Authors: Esa Hämäläinen
Addresses: Kotka Unit, Centre for Maritime Studies, Brahea Centre of the University of Turku, 20014 Turun Yliopisto, Heikinkatu 7, FI-48310 Kotka, Finland
Abstract: The International Maritime Organization (IMO) (2013, 2014) and the European Parliament (EP) (2005, 2012) have addressed the matter that harmful air emissions should be decreased in shipping transportation. The purpose of this empirical case study is to examine and anticipate in detail if slow steaming in freight shipping can bring any economically positive effects to shippers in the new fuel situation of 2015, where the sulphur directive is to be followed. As research data for our analysis, we used information on the cost management and transportation of a paper mill. The data was used to study how slow steaming would impact the gross margins of a large paper mill in different markets in 2015. The results of this study can be summarised as the notion that the negative economic impacts of the sulphur directive can be lowered to some extent by using slow steaming on short sea shipping routes. The positive impacts gained from slow steaming will vary largely from market to market. We determined that a case study is a relevant method to study and to reveal economic consequences produced by environmental directives as well as how much slow steaming can remove presupposed negative impacts.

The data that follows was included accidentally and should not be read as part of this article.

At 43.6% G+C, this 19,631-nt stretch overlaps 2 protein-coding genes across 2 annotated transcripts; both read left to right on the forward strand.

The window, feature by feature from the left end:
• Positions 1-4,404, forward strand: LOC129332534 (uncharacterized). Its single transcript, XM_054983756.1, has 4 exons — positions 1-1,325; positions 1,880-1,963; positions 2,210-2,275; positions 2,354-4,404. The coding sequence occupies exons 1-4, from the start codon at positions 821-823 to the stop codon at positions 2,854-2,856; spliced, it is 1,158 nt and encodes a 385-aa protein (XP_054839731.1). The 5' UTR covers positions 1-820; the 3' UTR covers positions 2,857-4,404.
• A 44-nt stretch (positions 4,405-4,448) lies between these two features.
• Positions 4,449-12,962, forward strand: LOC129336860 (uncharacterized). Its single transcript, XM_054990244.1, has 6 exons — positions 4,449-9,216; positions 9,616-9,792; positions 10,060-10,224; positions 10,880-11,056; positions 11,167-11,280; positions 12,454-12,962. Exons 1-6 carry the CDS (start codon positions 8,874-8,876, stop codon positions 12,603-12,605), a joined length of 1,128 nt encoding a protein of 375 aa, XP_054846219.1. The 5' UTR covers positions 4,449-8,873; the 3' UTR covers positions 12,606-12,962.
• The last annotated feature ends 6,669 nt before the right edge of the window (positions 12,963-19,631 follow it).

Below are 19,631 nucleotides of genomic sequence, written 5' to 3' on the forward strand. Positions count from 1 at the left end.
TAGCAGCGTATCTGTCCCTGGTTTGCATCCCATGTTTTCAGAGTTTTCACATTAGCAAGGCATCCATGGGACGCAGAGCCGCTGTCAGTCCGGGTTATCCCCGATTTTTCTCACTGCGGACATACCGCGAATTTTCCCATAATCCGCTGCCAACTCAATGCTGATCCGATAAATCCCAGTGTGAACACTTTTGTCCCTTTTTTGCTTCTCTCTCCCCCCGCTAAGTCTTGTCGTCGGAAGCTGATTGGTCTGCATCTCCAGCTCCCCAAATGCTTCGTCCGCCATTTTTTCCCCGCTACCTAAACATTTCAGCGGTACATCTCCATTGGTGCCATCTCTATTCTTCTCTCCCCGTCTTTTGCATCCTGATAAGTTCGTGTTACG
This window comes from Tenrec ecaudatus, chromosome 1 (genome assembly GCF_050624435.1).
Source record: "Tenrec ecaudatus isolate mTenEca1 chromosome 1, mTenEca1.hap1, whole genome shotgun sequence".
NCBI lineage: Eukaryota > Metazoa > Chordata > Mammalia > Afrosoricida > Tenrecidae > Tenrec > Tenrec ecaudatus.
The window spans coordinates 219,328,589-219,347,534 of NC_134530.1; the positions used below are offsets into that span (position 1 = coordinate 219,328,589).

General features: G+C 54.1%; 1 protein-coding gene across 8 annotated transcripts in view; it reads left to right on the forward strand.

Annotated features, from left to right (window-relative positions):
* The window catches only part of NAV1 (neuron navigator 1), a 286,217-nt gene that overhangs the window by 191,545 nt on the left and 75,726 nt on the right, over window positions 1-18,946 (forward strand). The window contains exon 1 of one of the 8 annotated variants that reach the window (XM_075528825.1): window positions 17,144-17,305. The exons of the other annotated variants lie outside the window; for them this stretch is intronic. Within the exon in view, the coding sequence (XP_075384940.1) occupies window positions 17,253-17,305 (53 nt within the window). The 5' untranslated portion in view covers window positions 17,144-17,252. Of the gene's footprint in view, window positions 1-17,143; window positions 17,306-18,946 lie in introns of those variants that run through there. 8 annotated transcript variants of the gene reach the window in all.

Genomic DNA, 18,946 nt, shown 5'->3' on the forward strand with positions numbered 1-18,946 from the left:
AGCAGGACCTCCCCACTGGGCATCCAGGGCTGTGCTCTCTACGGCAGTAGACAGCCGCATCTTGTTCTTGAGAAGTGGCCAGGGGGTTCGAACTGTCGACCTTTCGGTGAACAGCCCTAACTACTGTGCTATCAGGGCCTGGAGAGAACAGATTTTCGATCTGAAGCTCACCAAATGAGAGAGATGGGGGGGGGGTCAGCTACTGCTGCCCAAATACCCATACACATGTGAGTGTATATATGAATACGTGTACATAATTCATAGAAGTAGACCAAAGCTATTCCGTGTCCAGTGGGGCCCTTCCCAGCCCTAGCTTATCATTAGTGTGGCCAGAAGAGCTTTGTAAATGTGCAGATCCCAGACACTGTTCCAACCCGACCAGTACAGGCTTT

Keywords: slow steaming; sulphur directive; marine transport; costs; air pollution; shipping emissions; freight shipping; cost management; paper mills; short sea shipping routes.
World Review of Intermodal Transportation Research, 2014 Vol.5 No.1, pp.59 - 79
Available online: 09 Oct 2014 *Full-text access for editors Access for subscribers Purchase this article Comment on this article